Bystander intervention to launch in November

In November, the College will implement the Dartmouth Bystander Intervention program, a Dartmouth-specific program designed to combat sexual assault and hazing on campus, according to Dean of the College Charlotte Johnson.

DBI, developed by clinical psychologist Jennifer Sayre ’93, will begin by focusing on preventing sexual assault and will involve training sessions to teach volunteers bystander intervention techniques that they would feel comfortable using in any situation, Johnson said.

“What Jennifer Sayre and her team are doing is they’re putting together a training program to say, Here are some of the warning signals, here are some of the circumstances that are ripe for sexual assault and here are skills that you can learn to intervene and prevent a possible sexual assault,'” Johnson said.

Sayre and Johnson eventually hope to expand DBI to address hazing, they said.

“The umbrella is designed to help all members of the community figure out what impact they want to have on the community,” Sayre said.

Bystander intervention programs addressing alcohol use and sexual assault exist around the country, but there is little research available on their application to hazing, Johnson said.

“I’m pretty sure we’d be charting new territory,” Johnson said.

Sayre said that the program focuses on making intervention realistic for participants.

“It’s about finding solutions that honor your barriers,” Sayre said. “If you don’t want to make a social scene or call your buddy out, no problem. Here are some solutions that wouldn’t do that.”

Sayre has developed the program in collaboration with Sexual Abuse Awareness Program coordinators Amanda Childress and Rebekah Carrow. In order to obtain campus perspectives, Sayre interviewed Dartmouth staff members and held multiple focus groups with students, according to Childress, who said that the program seeks to involve the entire Dartmouth community instead of specific campus groups.

DBI training will be available for Dartmouth students, faculty and staff, according to Sayre.

Facilitator training for the program is already under way, and the first round of student workshops will begin in November. Students who have been described by their peers as active or engaged on campus will be invited to participate in these initial workshops, according to Special Assistant to the Dean of the College Liz Agosto.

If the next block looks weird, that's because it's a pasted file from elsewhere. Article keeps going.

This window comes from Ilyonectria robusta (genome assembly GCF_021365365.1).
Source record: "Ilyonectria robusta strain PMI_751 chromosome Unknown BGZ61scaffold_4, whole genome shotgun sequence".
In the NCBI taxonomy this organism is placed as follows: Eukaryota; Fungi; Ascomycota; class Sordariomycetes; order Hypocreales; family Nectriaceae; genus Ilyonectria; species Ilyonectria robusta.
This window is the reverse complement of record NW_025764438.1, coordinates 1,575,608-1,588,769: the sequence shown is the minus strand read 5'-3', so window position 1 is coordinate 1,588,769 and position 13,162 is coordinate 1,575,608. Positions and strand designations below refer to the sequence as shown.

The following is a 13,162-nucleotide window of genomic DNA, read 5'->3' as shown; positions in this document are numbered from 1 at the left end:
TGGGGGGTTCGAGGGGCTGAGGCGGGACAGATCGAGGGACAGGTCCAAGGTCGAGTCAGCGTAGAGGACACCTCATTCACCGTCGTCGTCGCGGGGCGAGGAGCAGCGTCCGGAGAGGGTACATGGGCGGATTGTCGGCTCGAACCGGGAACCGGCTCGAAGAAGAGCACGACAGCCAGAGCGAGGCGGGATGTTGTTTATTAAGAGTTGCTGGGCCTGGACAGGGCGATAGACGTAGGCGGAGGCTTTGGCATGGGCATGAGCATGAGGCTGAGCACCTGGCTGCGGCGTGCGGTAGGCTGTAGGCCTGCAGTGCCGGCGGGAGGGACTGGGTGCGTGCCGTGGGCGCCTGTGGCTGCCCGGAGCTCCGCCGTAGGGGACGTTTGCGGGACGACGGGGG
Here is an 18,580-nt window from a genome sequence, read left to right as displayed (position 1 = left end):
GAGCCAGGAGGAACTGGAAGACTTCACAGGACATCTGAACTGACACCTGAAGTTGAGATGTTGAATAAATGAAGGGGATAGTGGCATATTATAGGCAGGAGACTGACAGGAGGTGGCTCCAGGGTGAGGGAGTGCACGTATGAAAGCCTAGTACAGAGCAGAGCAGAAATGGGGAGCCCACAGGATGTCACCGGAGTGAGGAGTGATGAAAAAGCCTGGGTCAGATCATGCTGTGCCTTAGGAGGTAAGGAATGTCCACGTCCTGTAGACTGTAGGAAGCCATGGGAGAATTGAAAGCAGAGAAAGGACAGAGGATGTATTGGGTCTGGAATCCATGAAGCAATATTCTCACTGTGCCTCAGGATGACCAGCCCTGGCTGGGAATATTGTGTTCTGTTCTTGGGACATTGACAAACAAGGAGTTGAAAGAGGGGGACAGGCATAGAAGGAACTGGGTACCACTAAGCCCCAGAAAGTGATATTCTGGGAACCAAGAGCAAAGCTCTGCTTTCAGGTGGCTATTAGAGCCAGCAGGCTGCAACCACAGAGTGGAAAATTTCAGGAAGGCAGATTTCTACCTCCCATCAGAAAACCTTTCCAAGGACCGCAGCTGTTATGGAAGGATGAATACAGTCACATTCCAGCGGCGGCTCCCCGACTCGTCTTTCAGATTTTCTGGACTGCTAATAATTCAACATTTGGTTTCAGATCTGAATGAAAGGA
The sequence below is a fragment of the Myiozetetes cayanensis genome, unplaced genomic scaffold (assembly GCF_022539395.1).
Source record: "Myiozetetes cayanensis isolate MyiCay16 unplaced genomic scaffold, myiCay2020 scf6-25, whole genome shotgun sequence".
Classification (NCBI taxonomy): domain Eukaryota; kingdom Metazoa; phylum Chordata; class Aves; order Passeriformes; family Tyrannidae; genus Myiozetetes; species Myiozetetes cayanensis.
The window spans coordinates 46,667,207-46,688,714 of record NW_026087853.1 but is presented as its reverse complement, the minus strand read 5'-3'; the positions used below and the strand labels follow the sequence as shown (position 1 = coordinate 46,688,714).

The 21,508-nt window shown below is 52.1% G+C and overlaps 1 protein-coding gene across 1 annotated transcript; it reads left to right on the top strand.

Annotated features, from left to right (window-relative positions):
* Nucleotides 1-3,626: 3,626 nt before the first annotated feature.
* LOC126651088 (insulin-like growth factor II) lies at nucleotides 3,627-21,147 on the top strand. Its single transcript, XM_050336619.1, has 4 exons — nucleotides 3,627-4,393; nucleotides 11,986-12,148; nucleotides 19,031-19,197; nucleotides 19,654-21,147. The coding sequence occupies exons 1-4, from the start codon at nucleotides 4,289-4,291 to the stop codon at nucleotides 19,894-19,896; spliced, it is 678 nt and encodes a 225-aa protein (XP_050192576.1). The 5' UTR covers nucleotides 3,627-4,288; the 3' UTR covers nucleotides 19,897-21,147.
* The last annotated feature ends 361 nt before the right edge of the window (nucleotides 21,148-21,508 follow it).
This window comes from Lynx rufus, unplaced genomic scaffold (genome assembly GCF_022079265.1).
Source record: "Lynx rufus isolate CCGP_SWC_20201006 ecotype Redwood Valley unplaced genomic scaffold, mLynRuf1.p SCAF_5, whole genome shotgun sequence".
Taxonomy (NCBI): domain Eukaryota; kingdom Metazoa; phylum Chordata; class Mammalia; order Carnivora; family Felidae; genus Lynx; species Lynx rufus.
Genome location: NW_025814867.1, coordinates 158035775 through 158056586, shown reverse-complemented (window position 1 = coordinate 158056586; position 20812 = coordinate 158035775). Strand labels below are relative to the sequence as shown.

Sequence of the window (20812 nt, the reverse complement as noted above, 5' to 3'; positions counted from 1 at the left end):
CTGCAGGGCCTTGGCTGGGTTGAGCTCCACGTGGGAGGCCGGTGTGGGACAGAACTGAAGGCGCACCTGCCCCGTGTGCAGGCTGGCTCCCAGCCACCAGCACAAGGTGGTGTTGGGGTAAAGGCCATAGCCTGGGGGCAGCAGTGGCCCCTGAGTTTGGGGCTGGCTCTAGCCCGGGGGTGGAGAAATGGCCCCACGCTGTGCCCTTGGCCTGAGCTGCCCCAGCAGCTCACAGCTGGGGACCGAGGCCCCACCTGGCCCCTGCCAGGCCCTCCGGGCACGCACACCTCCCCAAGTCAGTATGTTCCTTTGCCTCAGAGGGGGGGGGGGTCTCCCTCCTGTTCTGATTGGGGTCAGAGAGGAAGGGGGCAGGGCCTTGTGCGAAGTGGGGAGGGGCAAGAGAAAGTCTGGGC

The initial “rollout” of the program will occur in the beginning of Winter term, when all members of campus will be invited to participate, Agosto said.

Sayre said that the program will only succeed if participants join voluntarily, so DBI will initially be a voluntary program, Johnson said.

In addition to Johnson and the Sexual Abuse Awareness Program, Sayre is working with Greek Letter Organizations and Societies, the athletic department, the Office of Residential Life, the Office of Pluralism and Leadership, faculty, Safety and Security, Health Services and various student organizations to implement DBI. GLOS Director Wes Schaub said GLOS representatives will be directly involved in educating the community about DBI.

“One of our biggest responsibilities in all this is to help identify students who believe this to be an important issue, and get them involved,” Schaub said. “For this to be successful, there has to be students who both believe it’s important and want to do something about it.”

DBI is a positive step in giving students access to improving campus safety, Carrow said.

“Everyone has a role to play in making sure that Dartmouth is safer, so we want to make sure everyone has access to play that role out,” Carrow said.

Johnson said she hopes student organizations that already focus on preventing sexual assault and hazing, such as Green Team and the Student and Presidential Committee on Sexual Assault, will become involved in the intervention program.

Green Team director Will Conaway ’13 said he is supportive of this “bottom-up” approach rather than a “top-down” administrative policy, noting that DBI has the potential to affect more Dartmouth students than Green Team can.

“[DBI] is more of a social-norming campaign as opposed to a social event management organization,” Conaway said. “I hope this will reach further into the Dartmouth community to places where Green Team hasn’t been able to.”

The Inter-Fraternity Council has also helped develop and promote the program, according to IFC president Tim Brown ’13.

“Everyone is excited to learn more about and from the program and to help implement it successfully at Dartmouth,” Brown said.

Feedback from student organizations and focus groups has left Sayre optimistic about the future of DBI, she said.

“I’ve met with such a broad range of students and, universally, every single subgroup has said, Sexual violence isn’t okay with me, and I just want to know what to do to help,'” Sayre said. “That level of readiness and buy-in is rare.”

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